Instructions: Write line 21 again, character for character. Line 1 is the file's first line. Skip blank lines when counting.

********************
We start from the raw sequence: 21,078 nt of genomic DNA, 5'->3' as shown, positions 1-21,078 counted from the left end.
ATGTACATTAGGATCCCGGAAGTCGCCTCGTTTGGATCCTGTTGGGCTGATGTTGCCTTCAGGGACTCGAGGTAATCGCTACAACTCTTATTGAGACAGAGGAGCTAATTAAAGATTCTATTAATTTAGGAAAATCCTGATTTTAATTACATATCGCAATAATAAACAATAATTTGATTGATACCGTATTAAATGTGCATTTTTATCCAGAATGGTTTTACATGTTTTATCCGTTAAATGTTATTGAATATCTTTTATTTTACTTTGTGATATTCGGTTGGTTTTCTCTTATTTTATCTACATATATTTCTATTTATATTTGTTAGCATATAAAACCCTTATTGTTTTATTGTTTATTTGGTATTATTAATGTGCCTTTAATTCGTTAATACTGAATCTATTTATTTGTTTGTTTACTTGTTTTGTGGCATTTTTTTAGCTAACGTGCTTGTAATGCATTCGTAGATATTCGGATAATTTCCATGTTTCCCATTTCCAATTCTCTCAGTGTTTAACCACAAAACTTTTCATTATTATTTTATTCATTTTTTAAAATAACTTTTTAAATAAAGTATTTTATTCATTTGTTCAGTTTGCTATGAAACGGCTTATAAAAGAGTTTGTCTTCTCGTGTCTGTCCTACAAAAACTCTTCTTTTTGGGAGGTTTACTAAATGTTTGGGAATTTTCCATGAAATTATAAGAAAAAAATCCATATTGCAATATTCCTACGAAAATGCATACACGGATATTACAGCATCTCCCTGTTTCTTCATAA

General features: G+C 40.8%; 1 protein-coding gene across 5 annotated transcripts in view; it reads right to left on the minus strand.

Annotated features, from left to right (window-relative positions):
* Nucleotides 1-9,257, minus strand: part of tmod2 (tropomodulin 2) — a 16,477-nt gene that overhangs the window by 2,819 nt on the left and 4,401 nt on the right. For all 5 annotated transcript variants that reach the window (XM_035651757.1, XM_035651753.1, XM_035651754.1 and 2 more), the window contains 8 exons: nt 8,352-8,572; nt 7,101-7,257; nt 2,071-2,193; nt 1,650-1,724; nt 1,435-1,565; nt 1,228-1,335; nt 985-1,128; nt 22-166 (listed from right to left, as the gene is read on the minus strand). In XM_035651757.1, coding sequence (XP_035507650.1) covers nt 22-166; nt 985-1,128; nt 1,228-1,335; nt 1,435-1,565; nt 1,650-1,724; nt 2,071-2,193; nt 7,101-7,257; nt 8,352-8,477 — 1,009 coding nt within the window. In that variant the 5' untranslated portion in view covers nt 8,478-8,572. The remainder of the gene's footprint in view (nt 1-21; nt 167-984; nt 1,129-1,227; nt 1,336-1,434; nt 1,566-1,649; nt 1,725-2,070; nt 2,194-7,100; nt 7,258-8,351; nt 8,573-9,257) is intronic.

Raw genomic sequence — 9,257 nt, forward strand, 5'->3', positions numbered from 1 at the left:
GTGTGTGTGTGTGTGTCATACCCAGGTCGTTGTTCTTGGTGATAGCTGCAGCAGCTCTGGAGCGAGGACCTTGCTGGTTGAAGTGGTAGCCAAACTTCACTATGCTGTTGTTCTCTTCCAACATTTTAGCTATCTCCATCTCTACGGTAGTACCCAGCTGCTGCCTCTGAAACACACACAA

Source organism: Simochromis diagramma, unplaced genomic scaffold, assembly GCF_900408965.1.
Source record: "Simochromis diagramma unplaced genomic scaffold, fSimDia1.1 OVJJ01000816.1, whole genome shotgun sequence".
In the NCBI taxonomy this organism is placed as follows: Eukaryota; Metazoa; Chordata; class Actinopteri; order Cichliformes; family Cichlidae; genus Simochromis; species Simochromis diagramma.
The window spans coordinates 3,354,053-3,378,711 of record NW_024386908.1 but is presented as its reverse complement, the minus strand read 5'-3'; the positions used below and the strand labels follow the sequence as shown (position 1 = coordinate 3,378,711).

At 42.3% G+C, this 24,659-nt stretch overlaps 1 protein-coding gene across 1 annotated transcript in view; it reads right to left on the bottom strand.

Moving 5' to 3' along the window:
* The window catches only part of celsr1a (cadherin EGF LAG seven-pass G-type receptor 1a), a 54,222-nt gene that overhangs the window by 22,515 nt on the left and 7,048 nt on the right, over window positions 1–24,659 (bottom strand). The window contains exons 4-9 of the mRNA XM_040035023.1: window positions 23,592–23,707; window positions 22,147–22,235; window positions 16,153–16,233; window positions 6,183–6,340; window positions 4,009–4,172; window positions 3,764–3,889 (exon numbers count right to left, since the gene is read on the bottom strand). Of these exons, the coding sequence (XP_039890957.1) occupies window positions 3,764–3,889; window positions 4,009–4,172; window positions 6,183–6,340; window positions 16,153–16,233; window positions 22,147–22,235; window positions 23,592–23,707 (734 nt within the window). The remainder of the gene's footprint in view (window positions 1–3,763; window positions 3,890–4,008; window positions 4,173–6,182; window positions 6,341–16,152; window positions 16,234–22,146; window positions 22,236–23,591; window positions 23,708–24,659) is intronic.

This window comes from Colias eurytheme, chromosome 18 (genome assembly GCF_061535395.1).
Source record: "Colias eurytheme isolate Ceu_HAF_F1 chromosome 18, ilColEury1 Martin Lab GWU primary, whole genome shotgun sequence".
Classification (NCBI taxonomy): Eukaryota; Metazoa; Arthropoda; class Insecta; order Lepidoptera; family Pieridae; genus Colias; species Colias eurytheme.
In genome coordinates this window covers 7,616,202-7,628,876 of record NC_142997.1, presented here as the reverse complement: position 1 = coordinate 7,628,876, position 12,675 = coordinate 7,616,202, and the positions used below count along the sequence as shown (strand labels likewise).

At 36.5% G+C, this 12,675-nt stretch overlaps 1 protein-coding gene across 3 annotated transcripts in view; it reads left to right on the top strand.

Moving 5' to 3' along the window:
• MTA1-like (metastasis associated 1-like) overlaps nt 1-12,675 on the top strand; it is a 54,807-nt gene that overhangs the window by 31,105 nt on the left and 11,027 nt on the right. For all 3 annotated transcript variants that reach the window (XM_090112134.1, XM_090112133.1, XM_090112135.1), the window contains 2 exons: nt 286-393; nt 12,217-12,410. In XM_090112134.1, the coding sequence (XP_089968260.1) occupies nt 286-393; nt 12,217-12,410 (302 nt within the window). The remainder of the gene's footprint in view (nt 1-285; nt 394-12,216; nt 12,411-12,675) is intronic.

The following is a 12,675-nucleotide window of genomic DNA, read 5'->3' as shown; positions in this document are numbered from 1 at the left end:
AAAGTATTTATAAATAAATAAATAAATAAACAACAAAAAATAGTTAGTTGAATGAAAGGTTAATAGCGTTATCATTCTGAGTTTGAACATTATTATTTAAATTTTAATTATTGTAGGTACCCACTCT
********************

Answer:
• MTA1-like (metastasis associated 1-like) overlaps nt 1-12,675 on the top strand; it is a 54,807-nt gene that overhangs the window by 31,105 nt on the left and 11,027 nt on the right. For all 3 annotated transcript variants that reach the window (XM_090112134.1, XM_090112133.1, XM_090112135.1), the window contains 2 exons: nt 286-393; nt 12,217-12,410. In XM_090112134.1, the coding sequence (XP_089968260.1) occupies nt 286-393; nt 12,217-12,410 (302 nt within the window). The remainder of the gene's footprint in view (nt 1-285; nt 394-12,216; nt 12,411-12,675) is intronic.